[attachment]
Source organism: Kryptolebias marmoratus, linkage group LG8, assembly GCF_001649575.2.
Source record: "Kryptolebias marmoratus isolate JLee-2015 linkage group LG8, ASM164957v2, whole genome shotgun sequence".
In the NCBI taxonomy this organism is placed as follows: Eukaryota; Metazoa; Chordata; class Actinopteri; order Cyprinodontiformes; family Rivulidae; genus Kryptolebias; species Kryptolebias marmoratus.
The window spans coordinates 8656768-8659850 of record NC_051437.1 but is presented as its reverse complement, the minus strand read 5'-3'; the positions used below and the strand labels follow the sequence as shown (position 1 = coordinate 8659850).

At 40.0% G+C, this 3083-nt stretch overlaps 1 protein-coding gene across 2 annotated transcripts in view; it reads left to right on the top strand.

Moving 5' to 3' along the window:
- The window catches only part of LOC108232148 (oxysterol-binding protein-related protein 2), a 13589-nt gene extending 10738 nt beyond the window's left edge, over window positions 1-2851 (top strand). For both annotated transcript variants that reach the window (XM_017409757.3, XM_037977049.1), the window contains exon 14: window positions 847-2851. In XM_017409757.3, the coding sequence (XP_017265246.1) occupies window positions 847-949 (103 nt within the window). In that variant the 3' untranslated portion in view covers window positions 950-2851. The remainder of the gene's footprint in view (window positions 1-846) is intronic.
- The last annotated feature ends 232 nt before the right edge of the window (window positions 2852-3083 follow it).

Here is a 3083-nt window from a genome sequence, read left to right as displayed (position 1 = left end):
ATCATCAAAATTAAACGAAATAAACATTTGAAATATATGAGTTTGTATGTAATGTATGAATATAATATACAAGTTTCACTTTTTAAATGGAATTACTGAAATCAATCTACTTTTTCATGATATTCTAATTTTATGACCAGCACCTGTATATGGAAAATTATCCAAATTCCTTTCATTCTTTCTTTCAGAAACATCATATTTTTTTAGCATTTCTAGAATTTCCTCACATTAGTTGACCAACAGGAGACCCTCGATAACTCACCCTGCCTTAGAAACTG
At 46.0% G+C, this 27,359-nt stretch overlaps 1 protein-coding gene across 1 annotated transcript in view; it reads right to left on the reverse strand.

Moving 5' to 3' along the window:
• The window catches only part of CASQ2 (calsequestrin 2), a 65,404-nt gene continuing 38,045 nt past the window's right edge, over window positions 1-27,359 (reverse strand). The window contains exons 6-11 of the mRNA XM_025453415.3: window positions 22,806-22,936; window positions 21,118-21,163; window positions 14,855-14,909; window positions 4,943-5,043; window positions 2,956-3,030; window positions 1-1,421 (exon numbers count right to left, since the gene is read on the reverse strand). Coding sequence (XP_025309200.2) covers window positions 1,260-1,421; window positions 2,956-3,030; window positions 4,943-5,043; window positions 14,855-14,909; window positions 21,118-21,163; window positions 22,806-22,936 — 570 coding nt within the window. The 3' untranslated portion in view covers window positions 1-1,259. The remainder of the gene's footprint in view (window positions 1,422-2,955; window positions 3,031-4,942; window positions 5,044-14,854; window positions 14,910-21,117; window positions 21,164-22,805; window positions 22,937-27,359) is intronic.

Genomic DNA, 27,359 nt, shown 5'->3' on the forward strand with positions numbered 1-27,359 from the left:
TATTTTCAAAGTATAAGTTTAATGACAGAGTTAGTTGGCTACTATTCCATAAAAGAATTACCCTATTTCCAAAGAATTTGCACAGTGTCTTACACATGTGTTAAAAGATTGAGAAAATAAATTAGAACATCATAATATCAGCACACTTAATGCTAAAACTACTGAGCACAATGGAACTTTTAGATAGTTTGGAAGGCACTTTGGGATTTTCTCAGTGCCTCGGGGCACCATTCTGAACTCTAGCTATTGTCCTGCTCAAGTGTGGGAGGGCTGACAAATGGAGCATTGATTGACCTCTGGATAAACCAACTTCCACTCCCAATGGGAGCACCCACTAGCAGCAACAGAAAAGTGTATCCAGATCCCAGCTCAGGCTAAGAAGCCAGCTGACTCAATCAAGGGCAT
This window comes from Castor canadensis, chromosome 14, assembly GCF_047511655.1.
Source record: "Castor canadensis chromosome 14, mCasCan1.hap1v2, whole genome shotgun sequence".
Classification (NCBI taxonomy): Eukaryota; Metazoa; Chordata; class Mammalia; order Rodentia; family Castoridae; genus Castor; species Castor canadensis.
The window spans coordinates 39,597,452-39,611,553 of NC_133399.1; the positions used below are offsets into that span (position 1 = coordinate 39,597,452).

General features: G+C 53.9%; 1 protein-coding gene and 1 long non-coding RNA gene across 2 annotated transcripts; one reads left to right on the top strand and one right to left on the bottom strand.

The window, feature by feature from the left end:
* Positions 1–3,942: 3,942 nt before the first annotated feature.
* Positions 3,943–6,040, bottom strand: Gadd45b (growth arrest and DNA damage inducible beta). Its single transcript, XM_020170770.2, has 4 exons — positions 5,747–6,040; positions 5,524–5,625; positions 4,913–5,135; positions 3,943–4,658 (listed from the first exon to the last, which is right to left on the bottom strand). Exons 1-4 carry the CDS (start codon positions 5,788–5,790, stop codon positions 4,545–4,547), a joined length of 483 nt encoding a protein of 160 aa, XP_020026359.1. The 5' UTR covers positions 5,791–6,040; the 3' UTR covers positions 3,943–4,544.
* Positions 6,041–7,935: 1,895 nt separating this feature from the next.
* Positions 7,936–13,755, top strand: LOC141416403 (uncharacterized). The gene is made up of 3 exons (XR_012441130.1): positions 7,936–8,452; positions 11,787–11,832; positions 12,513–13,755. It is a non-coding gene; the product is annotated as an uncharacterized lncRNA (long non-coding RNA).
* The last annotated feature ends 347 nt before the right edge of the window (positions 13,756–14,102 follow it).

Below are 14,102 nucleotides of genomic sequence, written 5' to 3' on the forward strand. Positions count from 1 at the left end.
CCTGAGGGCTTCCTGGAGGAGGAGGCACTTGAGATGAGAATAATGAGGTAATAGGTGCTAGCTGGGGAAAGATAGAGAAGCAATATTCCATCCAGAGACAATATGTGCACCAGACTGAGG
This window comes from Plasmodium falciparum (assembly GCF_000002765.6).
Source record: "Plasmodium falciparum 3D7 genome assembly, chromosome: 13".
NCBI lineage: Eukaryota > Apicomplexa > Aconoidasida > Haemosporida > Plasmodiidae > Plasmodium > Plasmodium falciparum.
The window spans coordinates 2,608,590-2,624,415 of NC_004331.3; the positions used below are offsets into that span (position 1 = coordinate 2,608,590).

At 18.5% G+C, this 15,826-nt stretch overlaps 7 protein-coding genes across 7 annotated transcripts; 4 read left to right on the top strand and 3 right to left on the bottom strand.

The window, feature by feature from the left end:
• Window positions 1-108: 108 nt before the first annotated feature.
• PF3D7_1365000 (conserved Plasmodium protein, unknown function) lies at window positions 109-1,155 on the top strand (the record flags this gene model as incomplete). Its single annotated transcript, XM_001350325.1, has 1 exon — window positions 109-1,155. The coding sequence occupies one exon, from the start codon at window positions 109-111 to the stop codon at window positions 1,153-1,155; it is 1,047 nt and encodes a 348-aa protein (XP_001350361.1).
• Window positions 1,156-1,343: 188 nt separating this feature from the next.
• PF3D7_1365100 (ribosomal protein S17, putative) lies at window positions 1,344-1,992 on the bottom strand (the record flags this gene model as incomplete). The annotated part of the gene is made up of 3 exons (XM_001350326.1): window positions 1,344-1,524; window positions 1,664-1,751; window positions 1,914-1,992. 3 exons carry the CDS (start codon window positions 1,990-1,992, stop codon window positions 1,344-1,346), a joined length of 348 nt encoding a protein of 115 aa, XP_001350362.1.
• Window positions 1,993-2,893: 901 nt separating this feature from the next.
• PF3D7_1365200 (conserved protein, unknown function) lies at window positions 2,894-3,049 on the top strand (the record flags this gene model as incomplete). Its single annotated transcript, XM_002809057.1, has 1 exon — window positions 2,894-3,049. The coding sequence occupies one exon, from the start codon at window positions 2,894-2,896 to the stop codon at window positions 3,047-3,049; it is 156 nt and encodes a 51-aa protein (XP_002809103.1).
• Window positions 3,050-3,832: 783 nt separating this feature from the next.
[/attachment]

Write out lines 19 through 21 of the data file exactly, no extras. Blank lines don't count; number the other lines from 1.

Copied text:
The window spans coordinates 39,597,452-39,611,553 of NC_133399.1; the positions used below are offsets into that span (position 1 = coordinate 39,597,452).

General features: G+C 53.9%; 1 protein-coding gene and 1 long non-coding RNA gene across 2 annotated transcripts; one reads left to right on the top strand and one right to left on the bottom strand.

The window, feature by feature from the left end: